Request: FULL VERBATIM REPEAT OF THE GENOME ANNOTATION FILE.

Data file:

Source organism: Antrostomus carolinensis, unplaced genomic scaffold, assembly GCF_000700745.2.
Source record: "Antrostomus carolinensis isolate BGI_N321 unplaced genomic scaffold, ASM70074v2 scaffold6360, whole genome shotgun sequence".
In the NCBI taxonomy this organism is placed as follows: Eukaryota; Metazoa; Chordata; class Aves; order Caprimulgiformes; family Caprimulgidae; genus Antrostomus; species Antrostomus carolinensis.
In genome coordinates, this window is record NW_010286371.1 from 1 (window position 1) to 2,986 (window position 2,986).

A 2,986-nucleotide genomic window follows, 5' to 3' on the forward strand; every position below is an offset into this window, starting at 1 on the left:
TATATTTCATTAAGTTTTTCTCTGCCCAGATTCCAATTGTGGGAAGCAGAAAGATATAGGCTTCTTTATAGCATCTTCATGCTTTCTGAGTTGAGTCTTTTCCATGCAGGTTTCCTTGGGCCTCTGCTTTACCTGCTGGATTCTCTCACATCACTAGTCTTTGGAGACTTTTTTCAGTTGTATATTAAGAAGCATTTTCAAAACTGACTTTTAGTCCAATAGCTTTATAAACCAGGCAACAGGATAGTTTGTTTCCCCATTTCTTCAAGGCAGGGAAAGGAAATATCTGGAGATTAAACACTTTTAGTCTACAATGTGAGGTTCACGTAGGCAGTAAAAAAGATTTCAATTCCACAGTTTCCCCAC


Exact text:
Source organism: Antrostomus carolinensis, unplaced genomic scaffold, assembly GCF_000700745.2.
Source record: "Antrostomus carolinensis isolate BGI_N321 unplaced genomic scaffold, ASM70074v2 scaffold6360, whole genome shotgun sequence".
In the NCBI taxonomy this organism is placed as follows: Eukaryota; Metazoa; Chordata; class Aves; order Caprimulgiformes; family Caprimulgidae; genus Antrostomus; species Antrostomus carolinensis.
In genome coordinates, this window is record NW_010286371.1 from 1 (window position 1) to 2,986 (window position 2,986).

A 2,986-nucleotide genomic window follows, 5' to 3' on the forward strand; every position below is an offset into this window, starting at 1 on the left:
TATATTTCATTAAGTTTTTCTCTGCCCAGATTCCAATTGTGGGAAGCAGAAAGATATAGGCTTCTTTATAGCATCTTCATGCTTTCTGAGTTGAGTCTTTTCCATGCAGGTTTCCTTGGGCCTCTGCTTTACCTGCTGGATTCTCTCACATCACTAGTCTTTGGAGACTTTTTTCAGTTGTATATTAAGAAGCATTTTCAAAACTGACTTTTAGTCCAATAGCTTTATAAACCAGGCAACAGGATAGTTTGTTTCCCCATTTCTTCAAGGCAGGGAAAGGAAATATCTGGAGATTAAACACTTTTAGTCTACAATGTGAGGTTCACGTAGGCAGTAAAAAAGATTTCAATTCCACAGTTTCCCCAC